Teachers learning history in Colonial Williamsburg had the opportunity to emhance their lessons with some hands on activities about how life was during the colonial times.
Jennifer Zacharias brought some educational aids back to her students used during colonial times – flint and steel fire starters, wig curlers and wooden needle holders.
She found them in Colonial Williamsburg, during a six day training session on teaching American history that she attended with 24 teachers from San Diego.
“I brought back a lot of artifacts, so they could see how they sewed clothes, how they cooked, how they made fires,” said Zacharias, a fifth grade teacher at Rock Springs Elementary School in Escondido. “I just want to give my kids a look at what life was like in that time, that’s away from a textbook and will be much more engaging for them.”
The living history museum of Colonial Williamsburg is located in the restored 18th century revolutionary capital of Virginia. Historic interpreters tell stories, and portray the lives of colonial people, including soldiers, shopkeepers, and slaves. They also portray historical figures such as Patrick Henry and Thomas Jefferson.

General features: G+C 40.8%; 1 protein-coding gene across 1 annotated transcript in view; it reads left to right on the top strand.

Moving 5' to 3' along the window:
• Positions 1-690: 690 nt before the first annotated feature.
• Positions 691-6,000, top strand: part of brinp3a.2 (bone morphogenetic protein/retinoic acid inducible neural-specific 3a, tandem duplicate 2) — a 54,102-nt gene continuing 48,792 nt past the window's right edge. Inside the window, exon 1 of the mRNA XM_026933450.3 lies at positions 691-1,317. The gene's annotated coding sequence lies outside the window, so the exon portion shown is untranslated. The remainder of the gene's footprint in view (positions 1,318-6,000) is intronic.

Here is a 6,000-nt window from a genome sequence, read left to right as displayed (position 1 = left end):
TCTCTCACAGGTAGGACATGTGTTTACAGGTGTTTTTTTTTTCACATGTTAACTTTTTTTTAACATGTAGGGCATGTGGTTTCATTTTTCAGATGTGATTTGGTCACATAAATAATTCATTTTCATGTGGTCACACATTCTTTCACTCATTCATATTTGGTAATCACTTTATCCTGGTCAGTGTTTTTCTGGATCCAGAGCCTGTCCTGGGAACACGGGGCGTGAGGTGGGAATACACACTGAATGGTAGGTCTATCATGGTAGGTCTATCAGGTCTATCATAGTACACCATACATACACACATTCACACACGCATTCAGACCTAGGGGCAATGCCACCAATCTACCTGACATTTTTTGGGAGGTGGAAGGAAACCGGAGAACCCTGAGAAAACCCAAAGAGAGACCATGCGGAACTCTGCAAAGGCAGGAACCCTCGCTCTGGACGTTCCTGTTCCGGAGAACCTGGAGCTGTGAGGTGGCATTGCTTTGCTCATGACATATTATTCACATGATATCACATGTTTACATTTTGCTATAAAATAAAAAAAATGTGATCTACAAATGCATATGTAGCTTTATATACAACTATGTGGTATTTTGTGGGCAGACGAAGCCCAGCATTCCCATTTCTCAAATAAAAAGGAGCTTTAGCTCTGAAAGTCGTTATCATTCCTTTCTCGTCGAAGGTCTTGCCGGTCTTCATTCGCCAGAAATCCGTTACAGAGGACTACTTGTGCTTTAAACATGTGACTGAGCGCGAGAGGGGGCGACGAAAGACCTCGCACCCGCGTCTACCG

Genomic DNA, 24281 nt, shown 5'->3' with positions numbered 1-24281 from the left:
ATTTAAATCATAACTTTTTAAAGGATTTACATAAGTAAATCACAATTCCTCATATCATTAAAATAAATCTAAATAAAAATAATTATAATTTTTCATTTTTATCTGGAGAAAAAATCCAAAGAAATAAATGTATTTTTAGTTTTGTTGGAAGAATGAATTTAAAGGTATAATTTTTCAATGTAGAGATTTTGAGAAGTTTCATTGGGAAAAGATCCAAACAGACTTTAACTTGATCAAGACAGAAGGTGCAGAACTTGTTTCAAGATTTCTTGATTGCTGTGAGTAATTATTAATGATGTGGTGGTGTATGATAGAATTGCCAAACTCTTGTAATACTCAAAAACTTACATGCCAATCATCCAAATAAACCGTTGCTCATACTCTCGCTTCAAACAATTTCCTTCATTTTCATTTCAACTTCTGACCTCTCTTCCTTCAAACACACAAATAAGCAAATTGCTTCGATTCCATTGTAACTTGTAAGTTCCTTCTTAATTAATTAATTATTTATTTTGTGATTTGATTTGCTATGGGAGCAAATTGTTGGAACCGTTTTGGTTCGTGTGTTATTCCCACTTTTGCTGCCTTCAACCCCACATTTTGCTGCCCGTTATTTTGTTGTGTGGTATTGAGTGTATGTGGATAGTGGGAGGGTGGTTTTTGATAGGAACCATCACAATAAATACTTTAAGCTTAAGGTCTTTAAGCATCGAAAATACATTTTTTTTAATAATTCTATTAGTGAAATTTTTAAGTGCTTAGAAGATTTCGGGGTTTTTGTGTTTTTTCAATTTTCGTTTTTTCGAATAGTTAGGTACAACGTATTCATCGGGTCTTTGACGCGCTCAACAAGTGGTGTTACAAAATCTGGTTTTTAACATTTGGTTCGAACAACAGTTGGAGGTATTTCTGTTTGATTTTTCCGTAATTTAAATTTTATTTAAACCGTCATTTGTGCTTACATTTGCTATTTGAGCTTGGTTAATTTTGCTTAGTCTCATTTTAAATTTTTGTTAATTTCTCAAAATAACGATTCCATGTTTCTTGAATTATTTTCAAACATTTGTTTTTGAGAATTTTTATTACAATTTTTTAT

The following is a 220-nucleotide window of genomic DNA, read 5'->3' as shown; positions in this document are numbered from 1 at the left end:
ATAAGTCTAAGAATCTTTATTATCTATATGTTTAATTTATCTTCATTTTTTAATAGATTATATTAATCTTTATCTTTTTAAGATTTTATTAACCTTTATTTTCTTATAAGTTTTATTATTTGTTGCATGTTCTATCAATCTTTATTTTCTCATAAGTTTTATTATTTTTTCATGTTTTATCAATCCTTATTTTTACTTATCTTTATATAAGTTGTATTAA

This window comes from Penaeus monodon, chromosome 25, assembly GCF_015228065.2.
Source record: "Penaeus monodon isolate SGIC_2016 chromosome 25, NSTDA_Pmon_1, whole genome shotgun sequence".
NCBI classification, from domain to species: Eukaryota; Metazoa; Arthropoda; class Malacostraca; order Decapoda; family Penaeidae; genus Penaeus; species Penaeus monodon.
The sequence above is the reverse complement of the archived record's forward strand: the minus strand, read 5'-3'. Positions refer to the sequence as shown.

The teacher institute has been offered during the summer since 1990. The intent is to help teachers bring colonial experiences into their classrooms. Teachers live in reconstructed taverns, wear historical costumes, and enjoy colonial music and entertainment.
“They are completely immersed in history,” said Tracy Middleton, a master teacher at the institute who is also an an eighth-grade history teacher at Hidden Valley Middle School in Escondido. “The teachers meet at least one historical character a day.”